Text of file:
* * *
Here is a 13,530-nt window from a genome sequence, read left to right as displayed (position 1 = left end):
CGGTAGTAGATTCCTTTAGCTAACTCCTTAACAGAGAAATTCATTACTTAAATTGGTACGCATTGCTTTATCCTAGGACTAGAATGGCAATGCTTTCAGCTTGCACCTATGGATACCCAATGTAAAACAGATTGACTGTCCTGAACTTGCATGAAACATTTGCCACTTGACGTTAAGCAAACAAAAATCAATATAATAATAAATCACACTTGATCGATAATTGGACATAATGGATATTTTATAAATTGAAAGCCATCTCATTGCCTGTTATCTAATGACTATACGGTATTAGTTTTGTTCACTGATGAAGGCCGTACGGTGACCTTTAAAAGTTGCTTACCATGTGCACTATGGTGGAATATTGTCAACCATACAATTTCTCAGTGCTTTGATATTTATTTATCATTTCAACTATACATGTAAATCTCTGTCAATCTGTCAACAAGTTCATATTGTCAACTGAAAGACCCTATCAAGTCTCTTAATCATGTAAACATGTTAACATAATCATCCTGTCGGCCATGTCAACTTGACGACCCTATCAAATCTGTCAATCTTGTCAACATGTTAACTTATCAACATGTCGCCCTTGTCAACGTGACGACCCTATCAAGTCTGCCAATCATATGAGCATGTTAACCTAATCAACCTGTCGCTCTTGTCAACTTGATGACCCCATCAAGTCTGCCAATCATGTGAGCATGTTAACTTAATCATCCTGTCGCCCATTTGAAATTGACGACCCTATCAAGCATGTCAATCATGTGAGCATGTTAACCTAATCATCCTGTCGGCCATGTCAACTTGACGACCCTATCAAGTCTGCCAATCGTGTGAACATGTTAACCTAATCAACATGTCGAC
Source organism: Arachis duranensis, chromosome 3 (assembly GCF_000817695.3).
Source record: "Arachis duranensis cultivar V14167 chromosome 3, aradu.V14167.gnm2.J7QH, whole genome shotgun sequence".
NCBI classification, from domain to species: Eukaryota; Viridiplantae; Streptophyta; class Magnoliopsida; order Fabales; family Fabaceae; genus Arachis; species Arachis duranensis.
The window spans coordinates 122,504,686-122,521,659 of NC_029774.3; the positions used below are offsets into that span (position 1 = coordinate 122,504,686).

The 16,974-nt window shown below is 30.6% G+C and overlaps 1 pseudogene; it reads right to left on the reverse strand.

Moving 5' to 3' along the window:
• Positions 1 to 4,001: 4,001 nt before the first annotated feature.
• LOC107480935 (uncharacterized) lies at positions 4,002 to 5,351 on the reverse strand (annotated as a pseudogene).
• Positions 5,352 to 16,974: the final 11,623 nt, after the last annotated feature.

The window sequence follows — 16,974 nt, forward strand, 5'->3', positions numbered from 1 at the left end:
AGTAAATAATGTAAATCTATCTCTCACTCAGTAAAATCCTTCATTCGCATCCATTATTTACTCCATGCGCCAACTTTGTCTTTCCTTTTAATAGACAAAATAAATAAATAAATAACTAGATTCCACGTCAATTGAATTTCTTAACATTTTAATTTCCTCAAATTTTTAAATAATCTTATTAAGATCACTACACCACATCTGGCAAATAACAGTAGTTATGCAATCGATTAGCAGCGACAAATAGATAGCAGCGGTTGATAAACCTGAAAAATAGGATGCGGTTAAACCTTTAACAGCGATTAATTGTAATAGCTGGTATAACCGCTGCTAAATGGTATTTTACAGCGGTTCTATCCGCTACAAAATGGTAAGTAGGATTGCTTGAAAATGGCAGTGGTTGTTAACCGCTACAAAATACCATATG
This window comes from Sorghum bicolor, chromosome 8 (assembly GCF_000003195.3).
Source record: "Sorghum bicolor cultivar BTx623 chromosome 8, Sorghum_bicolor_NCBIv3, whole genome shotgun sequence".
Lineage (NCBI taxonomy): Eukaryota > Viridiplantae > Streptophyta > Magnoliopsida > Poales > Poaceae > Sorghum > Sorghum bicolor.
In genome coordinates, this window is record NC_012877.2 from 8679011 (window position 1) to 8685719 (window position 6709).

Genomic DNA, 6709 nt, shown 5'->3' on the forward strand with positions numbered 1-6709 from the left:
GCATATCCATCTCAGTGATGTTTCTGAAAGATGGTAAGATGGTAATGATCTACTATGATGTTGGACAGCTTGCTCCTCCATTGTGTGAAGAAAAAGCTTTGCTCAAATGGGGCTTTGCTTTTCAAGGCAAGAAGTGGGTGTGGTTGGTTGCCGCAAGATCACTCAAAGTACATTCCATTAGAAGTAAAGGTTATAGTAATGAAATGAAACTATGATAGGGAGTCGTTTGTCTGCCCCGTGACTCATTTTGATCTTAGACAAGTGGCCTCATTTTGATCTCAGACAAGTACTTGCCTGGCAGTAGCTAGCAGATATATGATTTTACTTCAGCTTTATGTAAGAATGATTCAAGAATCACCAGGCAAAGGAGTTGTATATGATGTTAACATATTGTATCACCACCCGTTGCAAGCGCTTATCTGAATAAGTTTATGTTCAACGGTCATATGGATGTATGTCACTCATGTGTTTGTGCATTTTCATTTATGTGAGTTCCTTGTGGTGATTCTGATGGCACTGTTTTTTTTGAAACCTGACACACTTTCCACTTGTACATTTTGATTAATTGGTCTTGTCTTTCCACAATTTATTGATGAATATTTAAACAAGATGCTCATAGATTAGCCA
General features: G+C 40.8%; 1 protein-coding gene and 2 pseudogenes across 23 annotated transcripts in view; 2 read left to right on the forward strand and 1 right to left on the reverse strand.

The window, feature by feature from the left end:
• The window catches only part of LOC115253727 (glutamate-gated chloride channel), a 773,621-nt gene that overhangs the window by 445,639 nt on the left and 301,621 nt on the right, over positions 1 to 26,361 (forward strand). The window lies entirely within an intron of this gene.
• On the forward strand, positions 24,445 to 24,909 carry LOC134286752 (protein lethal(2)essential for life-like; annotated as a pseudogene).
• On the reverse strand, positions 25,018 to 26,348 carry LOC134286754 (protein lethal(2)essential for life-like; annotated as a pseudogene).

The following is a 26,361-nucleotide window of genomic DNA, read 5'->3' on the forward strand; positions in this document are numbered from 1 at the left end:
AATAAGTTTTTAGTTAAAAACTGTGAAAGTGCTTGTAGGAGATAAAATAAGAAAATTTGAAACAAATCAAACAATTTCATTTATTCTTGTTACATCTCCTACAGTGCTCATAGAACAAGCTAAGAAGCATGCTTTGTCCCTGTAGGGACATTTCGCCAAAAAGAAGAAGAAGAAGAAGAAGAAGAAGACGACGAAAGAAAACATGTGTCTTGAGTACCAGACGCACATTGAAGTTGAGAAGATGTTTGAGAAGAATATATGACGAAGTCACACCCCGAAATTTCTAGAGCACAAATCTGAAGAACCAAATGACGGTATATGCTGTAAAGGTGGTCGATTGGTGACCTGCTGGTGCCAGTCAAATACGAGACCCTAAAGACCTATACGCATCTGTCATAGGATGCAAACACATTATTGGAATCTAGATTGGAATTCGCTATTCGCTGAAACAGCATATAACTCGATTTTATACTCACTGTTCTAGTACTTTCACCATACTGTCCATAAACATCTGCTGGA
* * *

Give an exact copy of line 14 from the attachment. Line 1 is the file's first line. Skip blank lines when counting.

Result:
This window comes from Sorghum bicolor, chromosome 8 (assembly GCF_000003195.3).